Manitoba. This was another budget focused on infrastructure – a $5.5-billion program over five years, focused on roads and bridges. Health and education spending will rise by 2%-2.5% but that’s being offset by freezes or cuts elsewhere. Other measures include enhancement of the tax credit for companies hiring new apprentices, additional daycare spaces and enhanced support for those with low income and for seniors.

Ontario. The centrepiece of the Liberal government’s budget is the ORPP, a defined-benefit plan modelled on the Canada Pension Plan.

This budget also proposed increasing the personal income tax rate on taxable income of $150,000-$200,000 to 12.16% from 11.16% for 2014 and imposing a 13.16% tax (which used to apply just to those with income of $515,000 or more) on those with income of $220,000-$514,000. There also were increases for tobacco and aviation fuel and a small offset in the removal of the “debt retirement” charge for residential electricity usage. The budget also included a $2.5-billion jobs and prosperity fund to encourage business investment and a 10-year, $29 billion transportation infrastructure plan.

The NDP is promising to raise the minimum wage to $12 an hour from $11 and to provide an offset for small businesses by reducing that tax rate to 3% from 4.5% (both items over two years).

The PCs would lower the corporate tax rate but haven’t specified by how much or the timing.

Both the NDP and the PCs say they would lower energy costs.

Quebec. The new Liberal government plans to cut spending by $1.3 billion in the next two years. But it has also promised several tax breaks, including: phasing out the health tax; a home-renovation credit; a tax-deductible property savings plan to help with first-time homebuyers’ down payments; and a refundable tax credit for physical fitness, arts and cultural activities for those aged 60 or older and with net income of less than $40,000.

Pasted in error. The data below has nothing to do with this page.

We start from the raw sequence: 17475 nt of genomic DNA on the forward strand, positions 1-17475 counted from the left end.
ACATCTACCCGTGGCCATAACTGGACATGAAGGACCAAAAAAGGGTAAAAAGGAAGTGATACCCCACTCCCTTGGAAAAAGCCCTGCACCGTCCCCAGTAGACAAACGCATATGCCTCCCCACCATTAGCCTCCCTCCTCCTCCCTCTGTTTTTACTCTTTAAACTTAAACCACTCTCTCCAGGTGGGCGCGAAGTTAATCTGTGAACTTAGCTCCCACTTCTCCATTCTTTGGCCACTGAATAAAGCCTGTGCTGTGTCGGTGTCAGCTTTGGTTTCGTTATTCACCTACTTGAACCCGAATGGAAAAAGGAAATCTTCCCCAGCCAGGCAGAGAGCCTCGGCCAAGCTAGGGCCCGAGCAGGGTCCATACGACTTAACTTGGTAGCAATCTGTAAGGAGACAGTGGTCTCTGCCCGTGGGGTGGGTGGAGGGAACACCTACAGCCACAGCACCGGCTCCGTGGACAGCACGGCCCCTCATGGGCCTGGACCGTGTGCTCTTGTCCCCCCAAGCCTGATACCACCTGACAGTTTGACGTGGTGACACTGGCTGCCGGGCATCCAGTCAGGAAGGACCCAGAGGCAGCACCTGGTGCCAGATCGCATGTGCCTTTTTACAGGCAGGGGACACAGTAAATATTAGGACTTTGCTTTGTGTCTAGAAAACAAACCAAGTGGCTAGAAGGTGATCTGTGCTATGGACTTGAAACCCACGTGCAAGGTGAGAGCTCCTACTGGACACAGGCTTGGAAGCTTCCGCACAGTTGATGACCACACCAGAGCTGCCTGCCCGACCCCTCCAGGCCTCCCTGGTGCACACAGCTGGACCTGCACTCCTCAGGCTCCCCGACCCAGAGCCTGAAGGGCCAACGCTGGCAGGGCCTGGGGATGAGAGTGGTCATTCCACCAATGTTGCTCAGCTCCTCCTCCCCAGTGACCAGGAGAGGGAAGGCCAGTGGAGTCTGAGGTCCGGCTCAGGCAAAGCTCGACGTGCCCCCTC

New Brunswick. The few new spending measures included a 3% increase in social assistance rates as of this past April and an additional $27 million for the province’s drug plan.

Nova Scotia. This budget eliminates the efficiency tax from hydro bills as of Jan. 1, 2015, but killed the graduate retention rebate as of Jan. 1. There also were measures to ease the burden of tuition costs and student-loan repayment, plus increased support for home-care services, capping of class sizes for Grades 1 to 2 and modernization of the apprenticeship system.

Prince Edward Island. Spending restraint – with program spending basically flat this year and next – is key to returning the budget to balance in 2016. This budget did, however, include some health initiatives for children and a new provincial chief health expert is to be appointed.

Newfoundland and Labrador. The small-business tax rate will be reduced to 3% from 4% as of July 1 and tobacco taxes were increased. This budget also contains enhancements to seniors’ and low-income earners’ benefits, continuation of the tuition freeze, conversion of student loans to non-repayable grants, and full-day kindergarten by 2016.